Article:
Everyone is living with an accelerating level of anxiety because of the uncertainty, the vitriol, the sense that political and social stability is more fragile than was ever thought - and the Jewish community is perhaps feeling it more than many.
For the first time there is a very real chance that Corbyn, whom many British Jews believe to be an anti-Semite, or at the very least, a willing accessory for anti-Semitism, will gain power.
Since he took over the Labour party it has become a cesspit for anti-Semites spouting straightforward blood libel, conspiracy theories about the Rothschilds' nefarious global power and that Jews were behind 9/11, and insistent Holocaust denial. They call Jews "Hitler’s bastard sons," say we control the media, and insist that the Nazis "had a point."
All of these examples come from actual Labour officials. Most of them haven’t been suspended, let alone thrown out of the Labour party.
And that’s before we even get onto their obsessive demonization of Israel. Or Corbyn's own interminable history of anti-Semitism-adjacent actions and speech and his appalling disinclination to take action against anti-Jewish racism – and his deliberation obstruction.
There will be Jews leaving Britain if Corbyn comes to power; many have already started to make plans.
But none of the other outcomes are reassuring either.
Boris Johnson, who has been advised by the one-time Trump advisor and alt-right mentor Steve Bannon, has a squalid reputation on racism. He’s likened saying burqa-wearing Muslim women to bank robbers and called Africans "piccaninnies" with "watermelon smiles."
Moreover, if he sticks to his threat and a no deal Brexit is as chaotic as predicted – and no one knows what it actually will be like – the resulting strife, likely recession and spiking unemployment could once again, somehow, be blamed on the Jews.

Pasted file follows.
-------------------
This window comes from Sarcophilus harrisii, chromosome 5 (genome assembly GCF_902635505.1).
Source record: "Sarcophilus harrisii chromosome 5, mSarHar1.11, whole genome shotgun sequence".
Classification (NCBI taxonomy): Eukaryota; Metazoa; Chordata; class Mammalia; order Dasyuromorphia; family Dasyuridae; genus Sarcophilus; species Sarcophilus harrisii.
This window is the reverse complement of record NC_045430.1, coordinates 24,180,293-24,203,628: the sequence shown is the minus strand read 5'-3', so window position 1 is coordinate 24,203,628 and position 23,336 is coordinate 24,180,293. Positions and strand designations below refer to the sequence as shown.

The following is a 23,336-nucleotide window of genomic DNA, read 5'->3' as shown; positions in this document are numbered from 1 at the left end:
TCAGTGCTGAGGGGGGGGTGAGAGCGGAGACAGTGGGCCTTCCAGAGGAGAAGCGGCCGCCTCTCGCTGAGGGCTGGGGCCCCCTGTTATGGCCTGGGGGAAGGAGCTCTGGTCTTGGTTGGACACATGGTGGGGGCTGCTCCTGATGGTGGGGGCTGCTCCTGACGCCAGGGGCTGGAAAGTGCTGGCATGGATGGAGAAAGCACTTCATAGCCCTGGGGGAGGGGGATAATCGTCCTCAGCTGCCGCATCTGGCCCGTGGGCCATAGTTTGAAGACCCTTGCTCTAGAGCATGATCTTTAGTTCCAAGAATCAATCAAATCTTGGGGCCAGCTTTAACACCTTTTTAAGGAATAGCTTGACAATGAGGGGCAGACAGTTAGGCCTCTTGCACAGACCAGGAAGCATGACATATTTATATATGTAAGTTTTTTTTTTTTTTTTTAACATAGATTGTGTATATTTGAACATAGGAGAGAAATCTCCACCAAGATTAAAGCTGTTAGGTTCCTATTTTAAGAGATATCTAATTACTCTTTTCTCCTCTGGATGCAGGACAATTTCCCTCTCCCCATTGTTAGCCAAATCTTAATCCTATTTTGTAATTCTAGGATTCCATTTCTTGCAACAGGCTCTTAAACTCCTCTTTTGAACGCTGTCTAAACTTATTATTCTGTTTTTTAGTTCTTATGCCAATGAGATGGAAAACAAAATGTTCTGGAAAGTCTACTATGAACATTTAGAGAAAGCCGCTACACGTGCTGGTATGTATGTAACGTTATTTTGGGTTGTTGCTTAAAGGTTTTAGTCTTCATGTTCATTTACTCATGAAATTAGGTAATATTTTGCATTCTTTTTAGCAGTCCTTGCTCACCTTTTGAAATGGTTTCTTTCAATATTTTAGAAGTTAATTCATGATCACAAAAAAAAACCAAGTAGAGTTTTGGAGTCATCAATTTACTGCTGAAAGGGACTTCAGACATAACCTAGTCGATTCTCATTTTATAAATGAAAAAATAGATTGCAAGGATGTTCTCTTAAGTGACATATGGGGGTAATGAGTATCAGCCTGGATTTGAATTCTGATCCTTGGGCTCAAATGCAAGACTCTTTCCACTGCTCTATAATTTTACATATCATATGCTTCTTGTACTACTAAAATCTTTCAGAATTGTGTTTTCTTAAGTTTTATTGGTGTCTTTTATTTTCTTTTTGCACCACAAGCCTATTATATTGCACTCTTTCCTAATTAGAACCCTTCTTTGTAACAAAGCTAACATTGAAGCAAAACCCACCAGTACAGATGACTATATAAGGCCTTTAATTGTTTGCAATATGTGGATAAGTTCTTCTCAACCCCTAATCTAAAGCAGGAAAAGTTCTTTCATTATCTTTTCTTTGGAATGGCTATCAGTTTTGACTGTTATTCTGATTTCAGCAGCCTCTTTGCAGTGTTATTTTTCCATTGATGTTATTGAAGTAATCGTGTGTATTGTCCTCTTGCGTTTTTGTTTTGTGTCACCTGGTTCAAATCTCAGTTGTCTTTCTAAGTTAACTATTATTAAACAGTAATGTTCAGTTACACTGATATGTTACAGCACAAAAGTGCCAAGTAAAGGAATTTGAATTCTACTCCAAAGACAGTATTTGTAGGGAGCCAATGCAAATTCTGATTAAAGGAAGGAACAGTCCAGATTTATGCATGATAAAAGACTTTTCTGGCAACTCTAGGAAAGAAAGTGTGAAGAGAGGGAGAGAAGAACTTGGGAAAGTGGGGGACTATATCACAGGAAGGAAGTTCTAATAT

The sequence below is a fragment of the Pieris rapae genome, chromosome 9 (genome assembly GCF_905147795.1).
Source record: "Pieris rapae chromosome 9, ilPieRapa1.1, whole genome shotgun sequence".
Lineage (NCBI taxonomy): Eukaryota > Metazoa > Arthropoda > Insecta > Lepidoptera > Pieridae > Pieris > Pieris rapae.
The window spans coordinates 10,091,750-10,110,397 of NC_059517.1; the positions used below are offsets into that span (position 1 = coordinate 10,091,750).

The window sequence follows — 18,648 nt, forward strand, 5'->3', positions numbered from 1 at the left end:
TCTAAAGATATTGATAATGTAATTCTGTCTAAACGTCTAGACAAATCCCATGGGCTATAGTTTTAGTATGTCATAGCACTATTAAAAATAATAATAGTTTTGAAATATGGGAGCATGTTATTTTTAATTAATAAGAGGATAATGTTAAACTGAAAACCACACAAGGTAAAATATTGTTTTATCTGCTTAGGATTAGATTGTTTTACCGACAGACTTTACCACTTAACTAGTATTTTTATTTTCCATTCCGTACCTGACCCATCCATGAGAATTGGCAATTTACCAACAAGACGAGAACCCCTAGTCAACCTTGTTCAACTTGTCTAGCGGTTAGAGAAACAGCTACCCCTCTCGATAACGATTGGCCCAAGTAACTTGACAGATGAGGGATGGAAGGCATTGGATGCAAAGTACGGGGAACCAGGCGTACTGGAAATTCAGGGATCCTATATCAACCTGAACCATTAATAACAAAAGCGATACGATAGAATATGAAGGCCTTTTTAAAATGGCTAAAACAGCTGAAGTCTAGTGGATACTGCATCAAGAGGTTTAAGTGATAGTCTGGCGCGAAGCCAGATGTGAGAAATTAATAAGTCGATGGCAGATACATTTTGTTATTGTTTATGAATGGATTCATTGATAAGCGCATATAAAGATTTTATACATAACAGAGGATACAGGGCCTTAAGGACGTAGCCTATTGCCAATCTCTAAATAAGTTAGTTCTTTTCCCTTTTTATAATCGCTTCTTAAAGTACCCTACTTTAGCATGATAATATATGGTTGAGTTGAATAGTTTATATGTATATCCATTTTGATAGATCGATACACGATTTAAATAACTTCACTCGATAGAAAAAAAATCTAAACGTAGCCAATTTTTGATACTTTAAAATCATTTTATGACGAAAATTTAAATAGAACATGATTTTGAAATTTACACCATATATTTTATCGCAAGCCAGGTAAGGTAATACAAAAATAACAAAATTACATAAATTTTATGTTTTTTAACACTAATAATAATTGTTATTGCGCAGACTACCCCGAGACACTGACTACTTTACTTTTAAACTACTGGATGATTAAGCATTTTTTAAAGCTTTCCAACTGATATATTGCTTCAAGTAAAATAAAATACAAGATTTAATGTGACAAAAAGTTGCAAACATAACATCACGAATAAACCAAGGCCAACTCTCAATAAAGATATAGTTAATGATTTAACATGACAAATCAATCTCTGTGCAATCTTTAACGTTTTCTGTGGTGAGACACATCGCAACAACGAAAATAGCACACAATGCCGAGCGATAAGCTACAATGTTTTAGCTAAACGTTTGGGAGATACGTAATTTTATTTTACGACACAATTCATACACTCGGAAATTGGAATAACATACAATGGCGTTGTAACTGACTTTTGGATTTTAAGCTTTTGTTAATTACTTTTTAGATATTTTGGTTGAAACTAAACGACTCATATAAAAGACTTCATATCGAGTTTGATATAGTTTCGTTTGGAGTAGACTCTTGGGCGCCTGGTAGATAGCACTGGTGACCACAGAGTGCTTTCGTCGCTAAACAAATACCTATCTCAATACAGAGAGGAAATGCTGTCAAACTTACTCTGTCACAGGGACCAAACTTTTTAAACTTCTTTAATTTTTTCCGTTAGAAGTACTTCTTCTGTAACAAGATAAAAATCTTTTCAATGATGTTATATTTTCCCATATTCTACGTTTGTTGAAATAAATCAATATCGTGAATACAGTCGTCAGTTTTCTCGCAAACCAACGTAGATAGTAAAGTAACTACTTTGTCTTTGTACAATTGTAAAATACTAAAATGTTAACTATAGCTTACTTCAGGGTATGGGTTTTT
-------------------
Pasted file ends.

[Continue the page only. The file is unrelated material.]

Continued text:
It may not surprise you to learn Corbyn has already blamed the specter of the UK crashing out of the EU with no deal on "the bankers," even though the banking community is steadfastly in the Remain camp.
If Brexit is delayed or doesn’t happen there will be anger on the streets too, stoked by the extremist Brexit party which includes an astonishingly eclectic mix of hard left- and right-wing racists.
One of its biggest supporters is the former hard-left Labour politician George Galloway who declaratively banned Israelis from the city where he was an MP. Jews, along with other minorities in Britain, will feel the brunt of their fury.
In a sign of what may be to come, two weeks ago, ardent Brexiteer, Tory grandee and Cabinet member Jacob Rees-Mogg referred to two fellow Conservative MPs of Jewish origin as "Illuminati," one of the "most poisonous anti-Semitic canards in all of history…frequently used as justification for violence."
For the more than three years since the country voted Out, all of us have lived with the background hum of a low level of anxiety. But for British Jews, that humming sound is reaching fever pitch – sometimes it’s so loud we struggle to sleep. And we know the worst is still to come.
Nicole Lampert is a London-based journalist who has written for the Daily Mail, The Spectator, The Independent and The Sun. Twitter: @nicolelampert